Healthy Hydration: Why Children Need Extra Help Staying Hydrated

As every parent, grandparent or babysitter knows, kids have a mind-boggling amount of energy. They can run around playing for hours on end – working up quite a thirst in the process.

It is vital that our children have access to water and regularly drink for their own well-being, health and development. And with a bit of thought and planning, it can also be something that kids really enjoy.

And it isn’t just high energy levels that make it so important for children to remain well hydrated. There are a number of other reasons why we need to make sure that young people keep their water levels topped up.

Kids can forget they’re thirsty…

A large part of our body weight is made up of water – the average adult is 60% H2O. But for children the figure is much higher: nearly 80% water at birth and about 75% water by the time they reach primary school age.

Due to all their activity, children are also more susceptible to dehydration because they tend to lose water more quickly than adults.

Kids also tend to forget that they are thirsty, as they are too busy being, well, kids! Exploring the world, having fun and forgetting to tell us that they need to rehydrate.

Research has shown that this can have some adverse health effects on children including on their mental performance (e.g. Goodman et al. 2013).

Better mental performance

Good hydration is also important for children’s mental performance at school.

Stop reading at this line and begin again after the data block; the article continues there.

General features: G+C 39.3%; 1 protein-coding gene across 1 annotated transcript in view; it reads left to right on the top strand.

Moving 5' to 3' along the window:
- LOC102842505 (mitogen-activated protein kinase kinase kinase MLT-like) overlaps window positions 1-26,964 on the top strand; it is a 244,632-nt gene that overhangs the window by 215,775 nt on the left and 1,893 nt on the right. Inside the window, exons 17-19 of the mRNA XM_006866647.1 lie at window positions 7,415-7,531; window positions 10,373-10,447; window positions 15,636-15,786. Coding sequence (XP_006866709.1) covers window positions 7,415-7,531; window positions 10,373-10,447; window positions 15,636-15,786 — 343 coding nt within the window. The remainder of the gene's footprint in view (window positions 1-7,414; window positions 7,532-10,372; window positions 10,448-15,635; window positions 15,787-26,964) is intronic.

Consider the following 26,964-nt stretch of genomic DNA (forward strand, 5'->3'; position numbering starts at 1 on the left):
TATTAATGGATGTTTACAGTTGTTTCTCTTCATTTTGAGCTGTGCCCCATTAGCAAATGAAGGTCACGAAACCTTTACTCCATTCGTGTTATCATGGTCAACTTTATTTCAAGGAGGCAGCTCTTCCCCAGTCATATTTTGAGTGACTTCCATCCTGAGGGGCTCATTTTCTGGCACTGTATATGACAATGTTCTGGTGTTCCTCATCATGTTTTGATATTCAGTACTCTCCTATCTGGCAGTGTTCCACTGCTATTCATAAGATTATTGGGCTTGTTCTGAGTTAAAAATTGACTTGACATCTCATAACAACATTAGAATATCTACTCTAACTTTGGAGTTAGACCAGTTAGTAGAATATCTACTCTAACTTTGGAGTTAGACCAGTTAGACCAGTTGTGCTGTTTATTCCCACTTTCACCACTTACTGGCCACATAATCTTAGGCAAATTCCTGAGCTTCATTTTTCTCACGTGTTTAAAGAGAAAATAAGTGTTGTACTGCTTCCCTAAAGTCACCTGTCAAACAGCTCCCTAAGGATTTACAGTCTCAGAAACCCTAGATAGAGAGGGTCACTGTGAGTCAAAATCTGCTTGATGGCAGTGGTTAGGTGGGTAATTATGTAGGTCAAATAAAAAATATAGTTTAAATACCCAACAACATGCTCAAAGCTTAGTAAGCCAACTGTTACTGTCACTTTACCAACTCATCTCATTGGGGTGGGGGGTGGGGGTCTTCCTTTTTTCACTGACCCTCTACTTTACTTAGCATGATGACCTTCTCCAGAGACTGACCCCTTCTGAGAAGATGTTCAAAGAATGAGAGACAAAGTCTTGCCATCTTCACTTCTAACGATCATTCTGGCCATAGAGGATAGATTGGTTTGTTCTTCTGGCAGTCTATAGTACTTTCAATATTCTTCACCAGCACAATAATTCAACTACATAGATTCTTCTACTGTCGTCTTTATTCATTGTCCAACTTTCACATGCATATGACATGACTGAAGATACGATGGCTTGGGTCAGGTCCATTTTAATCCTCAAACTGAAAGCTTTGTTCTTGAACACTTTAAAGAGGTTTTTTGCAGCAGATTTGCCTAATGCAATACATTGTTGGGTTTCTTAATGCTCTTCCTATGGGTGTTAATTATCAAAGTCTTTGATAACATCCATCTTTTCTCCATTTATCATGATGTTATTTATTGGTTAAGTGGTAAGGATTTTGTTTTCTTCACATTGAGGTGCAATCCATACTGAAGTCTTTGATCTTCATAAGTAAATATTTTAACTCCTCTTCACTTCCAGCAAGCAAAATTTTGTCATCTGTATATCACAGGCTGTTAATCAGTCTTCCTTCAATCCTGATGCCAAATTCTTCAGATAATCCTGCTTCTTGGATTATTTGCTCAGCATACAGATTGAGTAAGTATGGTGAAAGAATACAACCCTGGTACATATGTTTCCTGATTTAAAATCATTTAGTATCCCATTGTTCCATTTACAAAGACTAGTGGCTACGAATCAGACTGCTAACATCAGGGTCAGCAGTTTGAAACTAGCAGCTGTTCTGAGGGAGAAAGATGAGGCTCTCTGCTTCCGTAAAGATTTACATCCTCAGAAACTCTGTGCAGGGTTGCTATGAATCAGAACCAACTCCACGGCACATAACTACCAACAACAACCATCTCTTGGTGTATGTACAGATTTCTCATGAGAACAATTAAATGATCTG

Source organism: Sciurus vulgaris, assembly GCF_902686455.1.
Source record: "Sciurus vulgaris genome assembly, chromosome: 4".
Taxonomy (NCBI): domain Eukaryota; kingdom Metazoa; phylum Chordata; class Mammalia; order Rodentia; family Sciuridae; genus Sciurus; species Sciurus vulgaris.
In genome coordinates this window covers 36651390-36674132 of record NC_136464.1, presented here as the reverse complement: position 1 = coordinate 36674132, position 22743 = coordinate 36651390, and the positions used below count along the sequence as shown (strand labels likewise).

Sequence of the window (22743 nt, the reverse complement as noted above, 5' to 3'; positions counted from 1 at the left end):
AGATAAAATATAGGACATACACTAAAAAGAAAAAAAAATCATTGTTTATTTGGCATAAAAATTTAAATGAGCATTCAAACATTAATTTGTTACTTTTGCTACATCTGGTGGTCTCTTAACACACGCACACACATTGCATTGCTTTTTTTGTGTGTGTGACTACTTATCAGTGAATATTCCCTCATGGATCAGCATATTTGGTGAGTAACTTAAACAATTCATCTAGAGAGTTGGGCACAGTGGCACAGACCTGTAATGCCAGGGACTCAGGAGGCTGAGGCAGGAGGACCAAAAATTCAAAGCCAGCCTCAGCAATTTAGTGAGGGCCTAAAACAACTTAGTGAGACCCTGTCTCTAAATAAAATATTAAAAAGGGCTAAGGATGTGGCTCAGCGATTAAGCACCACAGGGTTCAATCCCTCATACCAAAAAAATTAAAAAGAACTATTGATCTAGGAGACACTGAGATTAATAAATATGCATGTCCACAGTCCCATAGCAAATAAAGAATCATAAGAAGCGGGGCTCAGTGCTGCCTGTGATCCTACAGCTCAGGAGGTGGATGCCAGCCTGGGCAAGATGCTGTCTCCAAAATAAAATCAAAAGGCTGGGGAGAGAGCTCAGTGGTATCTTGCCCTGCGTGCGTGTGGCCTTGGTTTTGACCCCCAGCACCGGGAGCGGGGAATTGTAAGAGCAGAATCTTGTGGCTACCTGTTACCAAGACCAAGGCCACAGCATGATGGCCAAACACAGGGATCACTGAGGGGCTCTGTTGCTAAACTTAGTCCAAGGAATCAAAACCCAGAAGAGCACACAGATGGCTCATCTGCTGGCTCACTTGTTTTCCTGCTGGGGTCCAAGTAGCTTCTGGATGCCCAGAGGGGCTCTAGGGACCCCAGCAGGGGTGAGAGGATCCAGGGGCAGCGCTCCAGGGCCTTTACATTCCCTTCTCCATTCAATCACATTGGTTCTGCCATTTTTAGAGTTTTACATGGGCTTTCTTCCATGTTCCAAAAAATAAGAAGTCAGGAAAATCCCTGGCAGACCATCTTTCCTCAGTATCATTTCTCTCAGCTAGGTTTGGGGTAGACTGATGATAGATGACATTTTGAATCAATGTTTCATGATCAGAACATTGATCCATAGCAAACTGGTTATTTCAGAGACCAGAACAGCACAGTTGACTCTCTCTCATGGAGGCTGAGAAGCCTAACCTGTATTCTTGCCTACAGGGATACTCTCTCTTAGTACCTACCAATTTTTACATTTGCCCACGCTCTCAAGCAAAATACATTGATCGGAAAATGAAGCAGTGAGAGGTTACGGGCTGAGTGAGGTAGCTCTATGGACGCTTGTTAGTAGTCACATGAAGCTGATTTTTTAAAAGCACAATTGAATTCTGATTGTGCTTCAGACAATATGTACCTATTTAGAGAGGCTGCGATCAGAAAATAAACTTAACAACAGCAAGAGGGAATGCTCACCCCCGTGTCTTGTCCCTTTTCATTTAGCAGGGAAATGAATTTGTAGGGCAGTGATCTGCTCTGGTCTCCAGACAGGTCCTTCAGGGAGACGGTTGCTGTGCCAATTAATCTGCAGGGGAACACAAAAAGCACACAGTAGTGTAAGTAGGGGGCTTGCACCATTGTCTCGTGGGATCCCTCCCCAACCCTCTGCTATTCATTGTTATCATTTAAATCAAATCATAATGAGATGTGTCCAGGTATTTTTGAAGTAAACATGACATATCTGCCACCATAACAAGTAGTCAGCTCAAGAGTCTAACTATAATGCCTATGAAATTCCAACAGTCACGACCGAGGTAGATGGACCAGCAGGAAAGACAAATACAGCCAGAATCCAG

Recent studies (e.g. Khan et al. 2015 and Booth et al. 2012) have shown that inadequate water intake and dehydration have a negative impact on mental and school performance.

Researchers from the University of California, Davis and Nestlé collaborated on a study that tested the benefits of water drinking on working memory and attention among 52 children aged 9-12 years old.

The children performed cognitive tests at the start of the morning before breakfast, and at the end of the morning, after they each drank 750ml of water over a two-and-a-half hour period. They repeated the process on a different day without the water. The team monitored their hydration status by testing urine samples.

The results showed that it is important for children to keep well-hydrated over time. Those kids who showed smaller fluctuations in hydration status after drinking the water did significantly better in cognitive tests than during the non-water drinking day.

Healthy drinking habits

When we talk about a healthy diet the focus is often on food – but it is important to keep an eye on what children drink too.

Water is the perfect source of hydration given that it is calorie and sugar-free. And drinking ‘plain old H20’ doesn’t have to be boring…

Try getting your kid a special new cup or using paper straws. Or float slices of fruit or different-shaped ice cubes in a jug of water to engage a child’s interest.

Kids respond really well to simple changes like this that make drinking water far more interesting.